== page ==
It’s Infrastructure Week (again), and who among us can contain his excitement?
The president, for one.
According to reports, President Trump wanted to announce the biggest investment in public works since President Eisenhower unveiled the interstate highway system. But in the wake of tax cuts, the real deficit was too big to close what Trump calls “the infrastructure deficit.” So he had to settle for a plan that would spend $200 billion in federal taxpayer money over the next decade and lay the rest of the $1.5 trillion on state and local taxpayers.
It almost surely won’t fly. Many states are as broke as the federal government — and they can’t print money.
In his Big Building, Big Spending ambitions, Trump is at his most conventional. Politicians, as transportation expert Randal O’Toole puts it, have a deep-seated bias in favor of “ribbon-cutting over brooms.” They just love wielding a giant pair of scissors to cut a shiny ribbon on a new project. You can put your name on a new tunnel or bridge. It’s harder to take credit for fixing an existing one.
Even Trump’s insistence that our infrastructure is “crumbling” is among the most enduring cliches of American politics. A search of LexisNexis shows that America’s infrastructure has been crumbling since the late 1970s. And it’s simply not true. The most recent data is from 2012, when President Obama was insisting that our infrastructure was crumbling. At that time, 80 percent of our highways were in acceptable shape or better. Nearly 97 percent of rural roads met that grade.
Bridge failures in Washington state in 2013 and Minnesota in 2007 were greeted as symbolic proof of systemic disrepair. But the Washington state bridge collapsed because a truck driver carrying an oversized load ignored posted warnings. It would have collapsed if it had been brand-new. And the Minnesota collapse was the result of a construction defect.
Meanwhile, the conditions of our bridges have been improving consistently for the last two decades.
Of course some American infrastructure could use updating. The problem, however, isn’t under-investment. In 2014, according to the Congressional Budget Office, federal state and local governments spent $416 billion on infrastructure.
The real problem is that we don’t spend money on the right problems.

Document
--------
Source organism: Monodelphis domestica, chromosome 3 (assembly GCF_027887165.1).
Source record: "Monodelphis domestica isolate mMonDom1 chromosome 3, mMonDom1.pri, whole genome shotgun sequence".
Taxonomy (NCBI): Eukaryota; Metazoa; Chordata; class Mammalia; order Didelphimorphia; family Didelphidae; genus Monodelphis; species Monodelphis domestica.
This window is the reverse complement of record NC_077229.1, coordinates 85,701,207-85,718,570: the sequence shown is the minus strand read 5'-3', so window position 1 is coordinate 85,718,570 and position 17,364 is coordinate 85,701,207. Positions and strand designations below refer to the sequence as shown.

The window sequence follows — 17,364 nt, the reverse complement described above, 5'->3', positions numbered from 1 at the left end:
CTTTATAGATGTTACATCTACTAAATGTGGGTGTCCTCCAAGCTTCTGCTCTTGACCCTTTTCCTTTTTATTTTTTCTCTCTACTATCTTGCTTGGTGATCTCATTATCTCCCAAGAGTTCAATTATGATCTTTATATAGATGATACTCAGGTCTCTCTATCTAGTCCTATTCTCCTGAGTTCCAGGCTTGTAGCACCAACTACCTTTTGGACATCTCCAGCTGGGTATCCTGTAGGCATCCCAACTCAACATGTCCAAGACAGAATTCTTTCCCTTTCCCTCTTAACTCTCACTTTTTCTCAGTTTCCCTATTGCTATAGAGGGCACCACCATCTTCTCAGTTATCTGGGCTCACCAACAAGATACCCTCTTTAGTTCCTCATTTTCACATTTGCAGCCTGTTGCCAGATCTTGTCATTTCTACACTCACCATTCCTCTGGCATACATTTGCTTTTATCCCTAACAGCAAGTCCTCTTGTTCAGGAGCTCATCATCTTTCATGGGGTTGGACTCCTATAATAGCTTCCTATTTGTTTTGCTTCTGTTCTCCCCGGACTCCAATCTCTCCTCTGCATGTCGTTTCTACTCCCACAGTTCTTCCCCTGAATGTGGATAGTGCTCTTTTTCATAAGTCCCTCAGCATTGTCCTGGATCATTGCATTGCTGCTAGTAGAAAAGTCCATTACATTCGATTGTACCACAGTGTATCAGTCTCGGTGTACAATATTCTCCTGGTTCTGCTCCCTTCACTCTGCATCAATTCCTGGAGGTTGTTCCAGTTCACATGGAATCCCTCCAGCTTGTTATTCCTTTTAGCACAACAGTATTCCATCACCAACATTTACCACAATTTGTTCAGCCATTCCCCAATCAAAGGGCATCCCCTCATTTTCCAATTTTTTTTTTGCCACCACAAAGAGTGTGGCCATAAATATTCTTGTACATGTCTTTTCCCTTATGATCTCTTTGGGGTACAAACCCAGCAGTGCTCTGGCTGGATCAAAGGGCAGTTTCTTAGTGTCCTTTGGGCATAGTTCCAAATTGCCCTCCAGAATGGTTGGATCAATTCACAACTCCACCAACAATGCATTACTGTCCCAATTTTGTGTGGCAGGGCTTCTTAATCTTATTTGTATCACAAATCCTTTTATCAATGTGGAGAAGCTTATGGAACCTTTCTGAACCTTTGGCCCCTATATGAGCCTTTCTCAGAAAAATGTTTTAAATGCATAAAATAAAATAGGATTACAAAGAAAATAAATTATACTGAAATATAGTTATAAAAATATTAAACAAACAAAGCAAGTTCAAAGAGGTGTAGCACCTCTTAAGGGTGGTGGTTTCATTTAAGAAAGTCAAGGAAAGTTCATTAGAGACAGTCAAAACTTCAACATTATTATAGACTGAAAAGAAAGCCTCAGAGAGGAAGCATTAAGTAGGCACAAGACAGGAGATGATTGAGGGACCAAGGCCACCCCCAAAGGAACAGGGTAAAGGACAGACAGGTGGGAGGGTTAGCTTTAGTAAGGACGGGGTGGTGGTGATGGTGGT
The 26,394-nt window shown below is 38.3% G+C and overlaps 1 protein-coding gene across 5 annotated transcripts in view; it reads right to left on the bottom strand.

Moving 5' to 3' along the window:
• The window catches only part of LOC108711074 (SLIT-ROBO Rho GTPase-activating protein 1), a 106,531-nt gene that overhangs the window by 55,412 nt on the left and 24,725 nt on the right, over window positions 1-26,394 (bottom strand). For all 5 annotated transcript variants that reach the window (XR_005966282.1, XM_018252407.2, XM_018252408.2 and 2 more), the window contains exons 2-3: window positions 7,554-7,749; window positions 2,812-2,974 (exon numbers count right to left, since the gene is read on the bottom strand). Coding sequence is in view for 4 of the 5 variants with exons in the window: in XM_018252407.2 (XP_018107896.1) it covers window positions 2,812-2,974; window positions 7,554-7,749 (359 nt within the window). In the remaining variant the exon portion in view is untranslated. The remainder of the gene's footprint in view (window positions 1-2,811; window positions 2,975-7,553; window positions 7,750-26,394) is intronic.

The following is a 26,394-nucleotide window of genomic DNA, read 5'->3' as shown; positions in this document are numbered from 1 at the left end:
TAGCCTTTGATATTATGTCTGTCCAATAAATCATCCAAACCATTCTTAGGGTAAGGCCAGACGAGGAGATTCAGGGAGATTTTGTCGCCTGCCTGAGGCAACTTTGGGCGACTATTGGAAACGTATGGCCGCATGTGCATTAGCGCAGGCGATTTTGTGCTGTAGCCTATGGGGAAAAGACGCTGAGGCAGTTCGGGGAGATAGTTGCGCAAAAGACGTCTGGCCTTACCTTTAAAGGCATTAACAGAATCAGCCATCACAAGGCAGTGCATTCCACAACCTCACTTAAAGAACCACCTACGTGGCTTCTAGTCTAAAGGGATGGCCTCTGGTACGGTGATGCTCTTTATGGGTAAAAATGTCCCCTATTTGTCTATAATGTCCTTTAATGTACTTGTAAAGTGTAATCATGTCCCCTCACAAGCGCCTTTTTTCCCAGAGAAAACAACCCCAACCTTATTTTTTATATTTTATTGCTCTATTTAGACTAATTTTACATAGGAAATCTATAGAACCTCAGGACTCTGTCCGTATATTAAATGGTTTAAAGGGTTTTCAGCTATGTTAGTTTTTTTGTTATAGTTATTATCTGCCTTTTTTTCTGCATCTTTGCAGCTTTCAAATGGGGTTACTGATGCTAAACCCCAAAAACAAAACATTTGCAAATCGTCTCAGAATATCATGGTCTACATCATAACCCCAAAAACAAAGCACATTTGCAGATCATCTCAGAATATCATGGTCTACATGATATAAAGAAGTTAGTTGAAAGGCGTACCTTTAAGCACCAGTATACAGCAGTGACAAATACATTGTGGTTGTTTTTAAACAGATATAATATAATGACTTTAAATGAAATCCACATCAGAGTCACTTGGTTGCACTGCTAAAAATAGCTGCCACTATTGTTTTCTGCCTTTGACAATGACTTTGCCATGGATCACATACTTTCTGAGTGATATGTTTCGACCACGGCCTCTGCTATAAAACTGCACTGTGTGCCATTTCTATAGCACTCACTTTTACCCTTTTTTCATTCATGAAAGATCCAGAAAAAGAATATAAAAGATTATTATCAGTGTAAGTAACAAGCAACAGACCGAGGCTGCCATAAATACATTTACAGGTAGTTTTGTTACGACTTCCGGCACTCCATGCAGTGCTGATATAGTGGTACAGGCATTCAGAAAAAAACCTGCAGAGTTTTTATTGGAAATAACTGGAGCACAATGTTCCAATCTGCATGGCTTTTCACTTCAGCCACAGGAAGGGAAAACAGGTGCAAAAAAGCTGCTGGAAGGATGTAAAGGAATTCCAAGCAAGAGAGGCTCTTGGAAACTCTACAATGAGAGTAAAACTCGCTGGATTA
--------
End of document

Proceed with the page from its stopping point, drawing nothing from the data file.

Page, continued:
A recent expose by the New York Times showed that politicians and the unions that own them are to blame for the Big Apple’s deteriorating subway system. For years they’ve raided transportation funds for pet projects, like failing upstate ski resorts.
Beyond New York, a perfect storm of ribbon-cutting fetishizing, environmentalism and envy of other countries has led to high-speed-rail mania. Although zippy trains are nifty, they zoom past the fact America has the best rail system — for our needs. In Europe, trucks move goods and trains move people. In America, we do it the other way around.
Trump’s proposal does include a few worthwhile ambitions, such as streamlining the approval process for public works and improving incentives to come in under budget.
After the 1994 Northridge earthquake, then-California Gov. Pete Wilson used his emergency powers to bypass the usual red tape and unionized extortion that drive up costs and string out construction time. Experts thought it would take two years to fix the Santa Monica Freeway. Wilson offered contractors huge cash bonuses to meet tight deadlines. The repairs were completed in less than three months.
The Trump plan, however, would leave it to Congress to figure out how to de-boondoggle-ize infrastructure projects, which is not a cause for optimism.
Trump sees infrastructure investment pretty much the same way Democrats do — as a jobs program.
That doesn’t work either (see: Japan). But if Trump had begun his presidency with building as his top priority, he would have won a lot of bipartisan support and turned the GOP into a big-government party much sooner.
Alas — or, depending on your point of view, lucky break — he spent his capital, political and fiscal, elsewhere. And now there’s none left for the riot of ribbon-cutting he wanted.
Jonah Goldberg is a fellow at the American Enterprise Institute and a senior editor of National Review.